"I don't envision a single thing that, when undeveloped & uncultivated, brings about such suffering & stress as the mind. The mind, when undeveloped & uncultivated, brings about suffering & stress."
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Re: your take on nibbana

Postby tiltbillings » Sat Dec 08, 2012 11:48 am

polarbuddha101 wrote:It is pretty clear that Dawn is not a fluent speaker/writer of english so what is the point you are trying to make?
I know; I am simply making a funny (or at least trying to). I am well aware of gender issues in European languages. "Translator" -- aistritheoir in Irish -- is masculine, so George seemed more or less appropriate. (I did not have time see what the Irish equivalent of George is.)
This being is bound to samsara, kamma is his means for going beyond.
SN I, 38.

Ar scáth a chéile a mhaireas na daoine.
People live in one another’s shelter.

"We eat cold eels and think distant thoughts." -- Jack Johnson
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Re: your take on nibbana

Postby polarbuddha101 » Sat Dec 08, 2012 12:18 pm

tiltbillings wrote:
polarbuddha101 wrote:It is pretty clear that Dawn is not a fluent speaker/writer of english so what is the point you are trying to make?
I know; I am simply making a funny (or at least trying to). I am well aware of gender issues in European languages. "Translator" -- aistritheoir in Irish -- is masculine, so George seemed more or less appropriate. (I did not have time see what the Irish equivalent of George is.)


My bad, your intention was lost in transcription, one of the unfortunate aspects I've found in written communication between physically unacquainted individuals.

Metta,

Andrew
"I don't envision a single thing that, when developed & cultivated, leads to such great benefit as the mind. The mind, when developed & cultivated, leads to great benefit."

"I don't envision a single thing that, when undeveloped & uncultivated, brings about such suffering & stress as the mind. The mind, when undeveloped & uncultivated, brings about suffering & stress."
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Re: your take on nibbana

Postby DAWN » Sat Dec 08, 2012 1:10 pm

A translator have no less identity than an human, perharps even more :smile: .. but actualy no, humain DNA have much more information than a translator :)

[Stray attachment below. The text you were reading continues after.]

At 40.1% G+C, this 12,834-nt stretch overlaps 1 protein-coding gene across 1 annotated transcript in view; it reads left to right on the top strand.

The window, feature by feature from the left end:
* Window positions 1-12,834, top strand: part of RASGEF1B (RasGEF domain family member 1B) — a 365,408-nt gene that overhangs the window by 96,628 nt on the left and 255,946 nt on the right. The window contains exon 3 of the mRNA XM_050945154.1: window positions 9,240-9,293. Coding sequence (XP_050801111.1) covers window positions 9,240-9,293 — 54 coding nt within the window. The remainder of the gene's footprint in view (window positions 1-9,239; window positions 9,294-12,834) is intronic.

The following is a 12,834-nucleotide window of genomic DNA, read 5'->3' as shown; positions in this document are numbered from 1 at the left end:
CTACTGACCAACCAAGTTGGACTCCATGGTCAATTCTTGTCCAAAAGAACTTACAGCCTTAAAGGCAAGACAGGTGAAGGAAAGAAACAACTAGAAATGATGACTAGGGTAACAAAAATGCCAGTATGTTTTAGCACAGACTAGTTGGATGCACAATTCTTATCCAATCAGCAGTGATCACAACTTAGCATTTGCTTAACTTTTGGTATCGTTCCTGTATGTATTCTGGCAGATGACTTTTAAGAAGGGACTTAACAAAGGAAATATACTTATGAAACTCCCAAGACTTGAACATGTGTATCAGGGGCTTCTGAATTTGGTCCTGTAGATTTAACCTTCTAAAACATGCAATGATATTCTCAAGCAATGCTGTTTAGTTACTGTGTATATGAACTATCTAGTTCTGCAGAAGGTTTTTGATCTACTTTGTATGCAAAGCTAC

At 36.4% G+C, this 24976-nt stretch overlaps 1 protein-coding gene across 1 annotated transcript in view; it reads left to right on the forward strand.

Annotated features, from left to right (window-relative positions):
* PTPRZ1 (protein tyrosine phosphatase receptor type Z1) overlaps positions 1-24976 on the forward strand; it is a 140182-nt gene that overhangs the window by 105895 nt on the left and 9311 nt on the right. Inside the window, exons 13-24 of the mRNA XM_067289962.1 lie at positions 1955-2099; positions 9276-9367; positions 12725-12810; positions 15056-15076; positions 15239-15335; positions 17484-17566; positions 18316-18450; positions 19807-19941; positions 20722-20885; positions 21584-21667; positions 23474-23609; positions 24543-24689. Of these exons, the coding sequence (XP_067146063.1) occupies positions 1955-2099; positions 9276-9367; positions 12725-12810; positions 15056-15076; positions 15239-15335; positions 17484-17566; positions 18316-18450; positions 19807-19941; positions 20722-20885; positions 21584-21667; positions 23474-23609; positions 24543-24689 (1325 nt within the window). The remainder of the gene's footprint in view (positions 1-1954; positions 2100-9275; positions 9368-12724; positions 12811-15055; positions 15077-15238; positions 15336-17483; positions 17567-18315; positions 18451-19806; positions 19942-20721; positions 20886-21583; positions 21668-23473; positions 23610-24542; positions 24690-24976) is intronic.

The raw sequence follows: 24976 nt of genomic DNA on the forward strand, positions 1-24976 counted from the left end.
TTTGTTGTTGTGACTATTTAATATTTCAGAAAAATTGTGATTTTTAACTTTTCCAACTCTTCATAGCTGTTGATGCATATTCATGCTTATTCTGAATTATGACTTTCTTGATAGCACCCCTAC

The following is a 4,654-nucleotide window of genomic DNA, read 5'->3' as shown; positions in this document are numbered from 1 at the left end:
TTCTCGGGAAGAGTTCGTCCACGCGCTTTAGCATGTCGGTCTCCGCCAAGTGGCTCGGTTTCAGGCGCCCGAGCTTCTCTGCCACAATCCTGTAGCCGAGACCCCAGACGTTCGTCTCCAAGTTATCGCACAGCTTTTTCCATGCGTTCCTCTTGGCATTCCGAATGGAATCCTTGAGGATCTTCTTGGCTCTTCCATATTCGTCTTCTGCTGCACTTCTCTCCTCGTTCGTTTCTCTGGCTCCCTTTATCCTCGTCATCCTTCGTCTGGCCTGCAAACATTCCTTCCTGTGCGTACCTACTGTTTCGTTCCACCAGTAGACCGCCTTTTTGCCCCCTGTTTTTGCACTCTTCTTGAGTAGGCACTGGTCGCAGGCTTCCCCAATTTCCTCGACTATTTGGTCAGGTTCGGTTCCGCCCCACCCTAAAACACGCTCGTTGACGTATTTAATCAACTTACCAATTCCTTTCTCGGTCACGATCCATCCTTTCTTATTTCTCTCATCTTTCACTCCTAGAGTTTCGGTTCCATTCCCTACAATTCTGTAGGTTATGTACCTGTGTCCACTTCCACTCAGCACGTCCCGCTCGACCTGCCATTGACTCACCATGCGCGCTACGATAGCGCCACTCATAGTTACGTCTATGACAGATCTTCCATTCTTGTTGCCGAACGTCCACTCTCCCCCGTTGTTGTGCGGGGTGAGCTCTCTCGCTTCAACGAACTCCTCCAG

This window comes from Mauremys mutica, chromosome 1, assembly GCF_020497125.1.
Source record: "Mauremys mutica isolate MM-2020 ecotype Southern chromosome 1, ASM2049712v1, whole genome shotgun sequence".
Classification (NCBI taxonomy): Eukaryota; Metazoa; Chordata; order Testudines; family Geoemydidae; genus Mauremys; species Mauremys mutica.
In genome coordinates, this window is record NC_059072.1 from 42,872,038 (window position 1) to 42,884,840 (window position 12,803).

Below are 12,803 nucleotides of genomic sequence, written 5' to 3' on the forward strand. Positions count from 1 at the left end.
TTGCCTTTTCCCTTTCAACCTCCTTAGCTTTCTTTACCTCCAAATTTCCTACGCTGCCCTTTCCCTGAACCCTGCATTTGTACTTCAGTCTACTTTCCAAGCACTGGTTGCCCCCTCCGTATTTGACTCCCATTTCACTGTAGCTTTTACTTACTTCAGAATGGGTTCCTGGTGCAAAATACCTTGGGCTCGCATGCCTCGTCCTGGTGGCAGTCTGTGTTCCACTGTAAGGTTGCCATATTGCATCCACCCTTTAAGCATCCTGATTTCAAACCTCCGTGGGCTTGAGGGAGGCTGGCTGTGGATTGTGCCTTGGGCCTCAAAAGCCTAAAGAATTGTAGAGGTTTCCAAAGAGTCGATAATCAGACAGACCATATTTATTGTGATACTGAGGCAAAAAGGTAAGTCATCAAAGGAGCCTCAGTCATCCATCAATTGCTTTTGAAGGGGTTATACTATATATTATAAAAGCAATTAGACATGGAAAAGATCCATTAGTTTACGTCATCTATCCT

Sabbe dhamma anatta
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Re: your take on nibbana

Postby drifting cloud » Sun Dec 09, 2012 8:15 am

I don't know if it makes much sense to discuss one's "take" on nibbana if one has not attained nibbana.

I will be happy to get back to you when I have attained it. This may take me a few lifetimes. :)

In the meantime, this is how it was described by one who attained it:

"This is peace, this is exquisite — the resolution of all fabrications, the relinquishment of all acquisitions, the ending of craving; dispassion; cessation; Nibbana."

— AN 3.32

:anjali:
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Re: your take on nibbana

Postby Dan74 » Sun Dec 09, 2012 8:23 am

drifting cloud wrote:I don't know if it makes much sense to discuss one's "take" on nibbana if one has not attained nibbana.

I will be happy to get back to you when I have attained it. This may take me a few lifetimes. :)

In the meantime, this is how it was described by one who attained it:

"This is peace, this is exquisite — the resolution of all fabrications, the relinquishment of all acquisitions, the ending of craving; dispassion; cessation; Nibbana."

— AN 3.32

:anjali:


Yes, I agree. I admit I do have ideas about nibbana but I try not to put much stock into them. Even if my words perfectly match the scriptures my understanding won't.

It is tempting to map some powerful meditation experiences onto nibbana but they may just be an distant echo of the real deal or worse, a fantasy.
_/|\_
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Re: your take on nibbana

Postby DAWN » Sun Dec 09, 2012 8:40 am

And if there is a clear knowledge that was arise in me : "it's liberated".
Should i concider it like Nibbana attainement? :)

:woohoo: :D

:bow: :bow: :bow: :bow:
:candle: :buddha1: :candle:
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Re: your take on nibbana

Postby Kusala » Sun Dec 09, 2012 9:19 am

alan... wrote:it seems like there are some different ideas. what are yours?

how do you define it? what is it like? what does it mean?


Nirvana is unconditional freedom.
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Homage to the Buddha
Thus indeed, is that Blessed One: He is the Holy One, fully enlightened, endowed with clear vision and virtuous conduct, sublime, the Knower of the worlds, the incomparable leader of men to be tamed, the teacher of gods and men, enlightened and blessed.

Homage to the Teachings
The Dhamma of the Blessed One is perfectly expounded; to be seen here and now; not delayed in
time; inviting one to come and see; onward leading (to Nibbana); to be known by the wise, each for himself.